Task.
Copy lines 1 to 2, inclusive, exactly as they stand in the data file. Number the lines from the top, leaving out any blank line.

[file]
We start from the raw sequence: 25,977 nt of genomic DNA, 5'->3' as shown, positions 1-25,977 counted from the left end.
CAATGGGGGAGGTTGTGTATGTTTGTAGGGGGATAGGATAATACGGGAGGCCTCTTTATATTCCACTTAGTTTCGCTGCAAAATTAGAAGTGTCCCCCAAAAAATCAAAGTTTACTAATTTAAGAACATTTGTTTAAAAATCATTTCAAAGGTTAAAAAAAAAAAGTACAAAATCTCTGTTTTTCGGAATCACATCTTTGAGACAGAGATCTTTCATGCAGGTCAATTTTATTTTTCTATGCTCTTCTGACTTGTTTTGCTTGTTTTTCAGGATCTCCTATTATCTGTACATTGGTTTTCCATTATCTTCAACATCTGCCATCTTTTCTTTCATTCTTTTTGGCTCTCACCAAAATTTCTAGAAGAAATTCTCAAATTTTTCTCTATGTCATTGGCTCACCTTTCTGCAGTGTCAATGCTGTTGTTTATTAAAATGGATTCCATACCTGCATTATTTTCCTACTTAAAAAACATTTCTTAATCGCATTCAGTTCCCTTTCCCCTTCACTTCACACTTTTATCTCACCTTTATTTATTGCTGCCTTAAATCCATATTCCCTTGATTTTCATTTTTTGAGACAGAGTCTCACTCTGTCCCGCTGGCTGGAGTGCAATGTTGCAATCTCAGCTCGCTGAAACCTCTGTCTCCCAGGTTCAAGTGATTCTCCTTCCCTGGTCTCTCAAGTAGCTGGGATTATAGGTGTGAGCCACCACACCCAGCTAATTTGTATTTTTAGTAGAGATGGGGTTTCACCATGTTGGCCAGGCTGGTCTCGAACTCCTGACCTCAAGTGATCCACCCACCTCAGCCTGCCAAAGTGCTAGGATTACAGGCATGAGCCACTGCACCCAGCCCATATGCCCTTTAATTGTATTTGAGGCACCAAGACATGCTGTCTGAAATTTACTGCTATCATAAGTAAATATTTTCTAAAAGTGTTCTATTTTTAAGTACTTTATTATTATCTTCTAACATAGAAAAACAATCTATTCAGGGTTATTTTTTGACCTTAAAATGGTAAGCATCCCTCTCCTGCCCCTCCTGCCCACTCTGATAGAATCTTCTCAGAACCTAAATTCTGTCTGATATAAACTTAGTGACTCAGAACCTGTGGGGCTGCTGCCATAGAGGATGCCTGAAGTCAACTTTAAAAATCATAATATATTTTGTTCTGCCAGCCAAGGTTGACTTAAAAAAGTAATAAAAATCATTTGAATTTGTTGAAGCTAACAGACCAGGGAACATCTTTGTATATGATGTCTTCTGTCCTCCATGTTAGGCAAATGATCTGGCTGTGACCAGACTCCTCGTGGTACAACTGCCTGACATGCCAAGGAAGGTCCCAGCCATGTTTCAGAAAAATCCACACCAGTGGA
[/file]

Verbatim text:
We start from the raw sequence: 25,977 nt of genomic DNA, 5'->3' as shown, positions 1-25,977 counted from the left end.
CAATGGGGGAGGTTGTGTATGTTTGTAGGGGGATAGGATAATACGGGAGGCCTCTTTATATTCCACTTAGTTTCGCTGCAAAATTAGAAGTGTCCCCCAAAAAATCAAAGTTTACTAATTTAAGAACATTTGTTTAAAAATCATTTCAAAGGTTAAAAAAAAAAAGTACAAAATCTCTGTTTTTCGGAATCACATCTTTGAGACAGAGATCTTTCATGCAGGTCAATTTTATTTTTCTATGCTCTTCTGACTTGTTTTGCTTGTTTTTCAGGATCTCCTATTATCTGTACATTGGTTTTCCATTATCTTCAACATCTGCCATCTTTTCTTTCATTCTTTTTGGCTCTCACCAAAATTTCTAGAAGAAATTCTCAAATTTTTCTCTATGTCATTGGCTCACCTTTCTGCAGTGTCAATGCTGTTGTTTATTAAAATGGATTCCATACCTGCATTATTTTCCTACTTAAAAAACATTTCTTAATCGCATTCAGTTCCCTTTCCCCTTCACTTCACACTTTTATCTCACCTTTATTTATTGCTGCCTTAAATCCATATTCCCTTGATTTTCATTTTTTGAGACAGAGTCTCACTCTGTCCCGCTGGCTGGAGTGCAATGTTGCAATCTCAGCTCGCTGAAACCTCTGTCTCCCAGGTTCAAGTGATTCTCCTTCCCTGGTCTCTCAAGTAGCTGGGATTATAGGTGTGAGCCACCACACCCAGCTAATTTGTATTTTTAGTAGAGATGGGGTTTCACCATGTTGGCCAGGCTGGTCTCGAACTCCTGACCTCAAGTGATCCACCCACCTCAGCCTGCCAAAGTGCTAGGATTACAGGCATGAGCCACTGCACCCAGCCCATATGCCCTTTAATTGTATTTGAGGCACCAAGACATGCTGTCTGAAATTTACTGCTATCATAAGTAAATATTTTCTAAAAGTGTTCTATTTTTAAGTACTTTATTATTATCTTCTAACATAGAAAAACAATCTATTCAGGGTTATTTTTTGACCTTAAAATGGTAAGCATCCCTCTCCTGCCCCTCCTGCCCACTCTGATAGAATCTTCTCAGAACCTAAATTCTGTCTGATATAAACTTAGTGACTCAGAACCTGTGGGGCTGCTGCCATAGAGGATGCCTGAAGTCAACTTTAAAAATCATAATATATTTTGTTCTGCCAGCCAAGGTTGACTTAAAAAAGTAATAAAAATCATTTGAATTTGTTGAAGCTAACAGACCAGGGAACATCTTTGTATATGATGTCTTCTGTCCTCCATGTTAGGCAAATGATCTGGCTGTGACCAGACTCCTCGTGGTACAACTGCCTGACATGCCAAGGAAGGTCCCAGCCATGTTTCAGAAAAATCCACACCAGTGGA